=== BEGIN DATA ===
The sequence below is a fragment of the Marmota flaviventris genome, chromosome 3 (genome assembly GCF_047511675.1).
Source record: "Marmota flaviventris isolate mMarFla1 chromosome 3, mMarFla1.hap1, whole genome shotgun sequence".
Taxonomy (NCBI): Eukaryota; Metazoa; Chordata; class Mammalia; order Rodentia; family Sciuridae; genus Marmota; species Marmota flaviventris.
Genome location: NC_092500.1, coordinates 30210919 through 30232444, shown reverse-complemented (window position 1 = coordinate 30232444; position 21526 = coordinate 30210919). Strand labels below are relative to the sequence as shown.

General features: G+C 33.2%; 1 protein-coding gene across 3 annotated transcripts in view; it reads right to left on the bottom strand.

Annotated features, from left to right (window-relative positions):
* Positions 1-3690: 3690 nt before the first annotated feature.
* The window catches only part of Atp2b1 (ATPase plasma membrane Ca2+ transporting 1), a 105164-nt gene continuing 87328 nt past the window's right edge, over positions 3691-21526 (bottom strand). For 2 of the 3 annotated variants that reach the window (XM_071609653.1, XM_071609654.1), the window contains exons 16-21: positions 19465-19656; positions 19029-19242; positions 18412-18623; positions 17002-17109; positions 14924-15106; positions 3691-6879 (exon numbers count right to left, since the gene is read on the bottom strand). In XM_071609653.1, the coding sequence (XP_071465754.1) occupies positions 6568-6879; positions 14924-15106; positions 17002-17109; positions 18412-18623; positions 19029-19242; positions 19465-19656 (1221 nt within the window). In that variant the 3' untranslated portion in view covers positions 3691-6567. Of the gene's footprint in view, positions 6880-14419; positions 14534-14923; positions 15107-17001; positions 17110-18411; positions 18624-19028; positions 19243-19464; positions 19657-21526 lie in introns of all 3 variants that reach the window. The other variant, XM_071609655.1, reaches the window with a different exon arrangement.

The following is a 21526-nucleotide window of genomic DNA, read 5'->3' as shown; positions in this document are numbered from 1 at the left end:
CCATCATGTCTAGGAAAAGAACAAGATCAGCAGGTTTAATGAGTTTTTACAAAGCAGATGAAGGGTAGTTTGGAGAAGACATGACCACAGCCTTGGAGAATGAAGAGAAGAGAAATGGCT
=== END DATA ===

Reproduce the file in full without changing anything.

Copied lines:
The sequence below is a fragment of the Marmota flaviventris genome, chromosome 3 (genome assembly GCF_047511675.1).
Source record: "Marmota flaviventris isolate mMarFla1 chromosome 3, mMarFla1.hap1, whole genome shotgun sequence".
Taxonomy (NCBI): Eukaryota; Metazoa; Chordata; class Mammalia; order Rodentia; family Sciuridae; genus Marmota; species Marmota flaviventris.
Genome location: NC_092500.1, coordinates 30210919 through 30232444, shown reverse-complemented (window position 1 = coordinate 30232444; position 21526 = coordinate 30210919). Strand labels below are relative to the sequence as shown.

General features: G+C 33.2%; 1 protein-coding gene across 3 annotated transcripts in view; it reads right to left on the bottom strand.

Annotated features, from left to right (window-relative positions):
* Positions 1-3690: 3690 nt before the first annotated feature.
* The window catches only part of Atp2b1 (ATPase plasma membrane Ca2+ transporting 1), a 105164-nt gene continuing 87328 nt past the window's right edge, over positions 3691-21526 (bottom strand). For 2 of the 3 annotated variants that reach the window (XM_071609653.1, XM_071609654.1), the window contains exons 16-21: positions 19465-19656; positions 19029-19242; positions 18412-18623; positions 17002-17109; positions 14924-15106; positions 3691-6879 (exon numbers count right to left, since the gene is read on the bottom strand). In XM_071609653.1, the coding sequence (XP_071465754.1) occupies positions 6568-6879; positions 14924-15106; positions 17002-17109; positions 18412-18623; positions 19029-19242; positions 19465-19656 (1221 nt within the window). In that variant the 3' untranslated portion in view covers positions 3691-6567. Of the gene's footprint in view, positions 6880-14419; positions 14534-14923; positions 15107-17001; positions 17110-18411; positions 18624-19028; positions 19243-19464; positions 19657-21526 lie in introns of all 3 variants that reach the window. The other variant, XM_071609655.1, reaches the window with a different exon arrangement.

The following is a 21526-nucleotide window of genomic DNA, read 5'->3' as shown; positions in this document are numbered from 1 at the left end:
CCATCATGTCTAGGAAAAGAACAAGATCAGCAGGTTTAATGAGTTTTTACAAAGCAGATGAAGGGTAGTTTGGAGAAGACATGACCACAGCCTTGGAGAATGAAGAGAAGAGAAATGGCT